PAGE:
This series looks at devices and concepts we may see in future conflicts, and we will look at both hypothetical technologies and those limitations placed on us by fighting in space, for instance, rather than on the ground.

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Nov 26, 2022

Quantum computing pioneer D-Wave looks at the technology’s past, present and future

Posted by in categories: computing, quantum physics

Check out the on-demand sessions from the Low-Code/No-Code Summit to learn how to successfully innovate and achieve efficiency by upskilling and scaling citizen developers. Watch now.

Quantum computing could be a disruptive technology. It’s founded on exotic-sounding physics and it bears the promise of solving certain classes of problems with unprecedented speed and efficiency. The problem, however, is that to this day, there has been too much promise and not enough delivery in the field, some say. Perhaps with the exception of D-Wave.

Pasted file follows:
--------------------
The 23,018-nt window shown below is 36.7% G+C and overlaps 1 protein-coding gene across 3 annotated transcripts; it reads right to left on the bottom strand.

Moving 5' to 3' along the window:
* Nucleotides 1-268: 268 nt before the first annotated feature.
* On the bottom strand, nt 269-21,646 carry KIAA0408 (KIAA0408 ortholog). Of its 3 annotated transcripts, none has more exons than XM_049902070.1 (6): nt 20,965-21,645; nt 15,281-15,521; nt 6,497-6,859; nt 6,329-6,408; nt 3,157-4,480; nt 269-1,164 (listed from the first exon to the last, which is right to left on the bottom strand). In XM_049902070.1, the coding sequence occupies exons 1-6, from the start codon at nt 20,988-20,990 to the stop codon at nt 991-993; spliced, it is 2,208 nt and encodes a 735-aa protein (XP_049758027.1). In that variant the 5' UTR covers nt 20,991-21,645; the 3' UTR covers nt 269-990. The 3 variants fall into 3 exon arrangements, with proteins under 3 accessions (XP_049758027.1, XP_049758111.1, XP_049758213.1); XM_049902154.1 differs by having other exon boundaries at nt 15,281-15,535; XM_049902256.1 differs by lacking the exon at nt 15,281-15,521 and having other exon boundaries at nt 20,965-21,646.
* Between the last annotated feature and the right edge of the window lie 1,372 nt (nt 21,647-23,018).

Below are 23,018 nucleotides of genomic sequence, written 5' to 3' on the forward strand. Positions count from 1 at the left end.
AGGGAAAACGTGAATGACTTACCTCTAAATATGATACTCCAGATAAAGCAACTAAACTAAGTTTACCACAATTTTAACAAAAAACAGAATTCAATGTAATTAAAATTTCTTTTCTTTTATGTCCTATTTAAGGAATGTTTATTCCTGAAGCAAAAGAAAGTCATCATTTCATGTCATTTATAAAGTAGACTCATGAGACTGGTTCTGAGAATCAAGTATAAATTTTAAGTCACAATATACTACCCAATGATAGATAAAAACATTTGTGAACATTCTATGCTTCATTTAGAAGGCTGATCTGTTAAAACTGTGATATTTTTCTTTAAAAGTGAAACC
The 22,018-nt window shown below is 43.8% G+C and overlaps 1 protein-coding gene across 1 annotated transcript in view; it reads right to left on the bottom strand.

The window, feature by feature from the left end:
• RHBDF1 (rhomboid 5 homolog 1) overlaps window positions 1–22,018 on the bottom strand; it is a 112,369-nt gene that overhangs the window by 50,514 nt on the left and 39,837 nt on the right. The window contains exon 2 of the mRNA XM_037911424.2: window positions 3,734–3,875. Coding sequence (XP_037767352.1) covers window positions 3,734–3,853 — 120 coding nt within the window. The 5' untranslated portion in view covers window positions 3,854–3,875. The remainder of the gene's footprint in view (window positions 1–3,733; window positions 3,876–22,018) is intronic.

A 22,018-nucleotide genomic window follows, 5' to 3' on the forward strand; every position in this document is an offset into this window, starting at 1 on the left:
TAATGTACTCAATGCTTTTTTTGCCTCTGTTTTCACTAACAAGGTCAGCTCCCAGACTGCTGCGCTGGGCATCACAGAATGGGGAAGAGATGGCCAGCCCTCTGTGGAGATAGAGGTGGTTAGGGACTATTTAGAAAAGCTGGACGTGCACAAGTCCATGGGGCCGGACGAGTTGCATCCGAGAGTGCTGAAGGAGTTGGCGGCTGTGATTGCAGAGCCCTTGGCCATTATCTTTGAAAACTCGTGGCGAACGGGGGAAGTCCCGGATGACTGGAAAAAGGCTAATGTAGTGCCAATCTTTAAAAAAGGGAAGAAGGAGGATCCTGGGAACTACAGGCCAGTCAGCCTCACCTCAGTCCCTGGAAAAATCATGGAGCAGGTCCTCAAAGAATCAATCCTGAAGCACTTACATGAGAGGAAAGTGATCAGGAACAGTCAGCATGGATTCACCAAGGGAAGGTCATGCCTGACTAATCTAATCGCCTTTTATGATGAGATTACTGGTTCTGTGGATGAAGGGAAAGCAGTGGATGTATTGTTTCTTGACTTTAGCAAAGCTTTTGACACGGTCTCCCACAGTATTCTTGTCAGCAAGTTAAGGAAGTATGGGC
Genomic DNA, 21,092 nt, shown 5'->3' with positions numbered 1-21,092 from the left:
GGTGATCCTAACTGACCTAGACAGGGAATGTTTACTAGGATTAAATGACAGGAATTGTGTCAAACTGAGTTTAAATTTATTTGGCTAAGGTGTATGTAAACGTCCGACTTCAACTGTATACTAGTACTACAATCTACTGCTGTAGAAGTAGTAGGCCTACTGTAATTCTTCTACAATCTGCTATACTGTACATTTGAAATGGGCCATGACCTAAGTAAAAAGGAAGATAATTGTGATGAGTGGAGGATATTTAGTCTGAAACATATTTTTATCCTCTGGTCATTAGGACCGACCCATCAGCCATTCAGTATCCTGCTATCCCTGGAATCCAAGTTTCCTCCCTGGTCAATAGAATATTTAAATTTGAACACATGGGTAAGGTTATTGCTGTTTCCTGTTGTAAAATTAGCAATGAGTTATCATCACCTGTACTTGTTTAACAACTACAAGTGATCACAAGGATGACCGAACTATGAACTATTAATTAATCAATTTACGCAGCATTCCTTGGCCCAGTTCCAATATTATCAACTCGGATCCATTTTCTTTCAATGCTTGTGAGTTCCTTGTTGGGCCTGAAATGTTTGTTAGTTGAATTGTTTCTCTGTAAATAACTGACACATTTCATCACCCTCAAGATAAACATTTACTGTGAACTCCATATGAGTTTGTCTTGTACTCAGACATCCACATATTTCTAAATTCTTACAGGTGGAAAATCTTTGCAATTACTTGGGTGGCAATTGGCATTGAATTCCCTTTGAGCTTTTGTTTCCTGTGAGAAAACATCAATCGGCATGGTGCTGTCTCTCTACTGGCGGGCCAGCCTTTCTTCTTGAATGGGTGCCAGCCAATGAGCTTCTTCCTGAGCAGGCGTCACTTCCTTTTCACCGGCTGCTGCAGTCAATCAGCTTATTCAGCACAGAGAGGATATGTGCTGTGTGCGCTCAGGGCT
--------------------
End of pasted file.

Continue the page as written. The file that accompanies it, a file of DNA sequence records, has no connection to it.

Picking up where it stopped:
The company that helped pioneer quantum computing over 15 years ago has clients such as BASF, Deloitte, Mastercard and GlaxoSmithKline today. Alan Baratz went from running D-Wave’s R&D to becoming its CEO, taking the company public while launching products and pursuing new research directions.

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Nov 26, 2022

Why this Solution to the Fermi Paradox Is Terrifying

Posted by in categories: cryptocurrencies, existential risks

Another look at the Fermi Paradox, and the implication on us as a civilization. Get a razor that will last you a lifetime from Henson Shaving here: To get the 100 pk of blades for free, make sure to add it to your shopping cart, and use the code ASTRUM.

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Nov 26, 2022

Scientists Accidentally Discover Weight Loss Therapy After Mice Start Sweating Fat From Their Skin

Posted by in category: biotech/medical

Accidental science is the best. One of the greatest lifesaving drugs in history – penicillin – was discovered purely by accident, and such experiments truly show how intricate and unpredictable science is.

So, when researchers from the University of Pennsylvania began their journey looking for a type 2 diabetes treatment and stumbled across a potentially incredible weight-loss treatment, needless to say, they were more than surprised.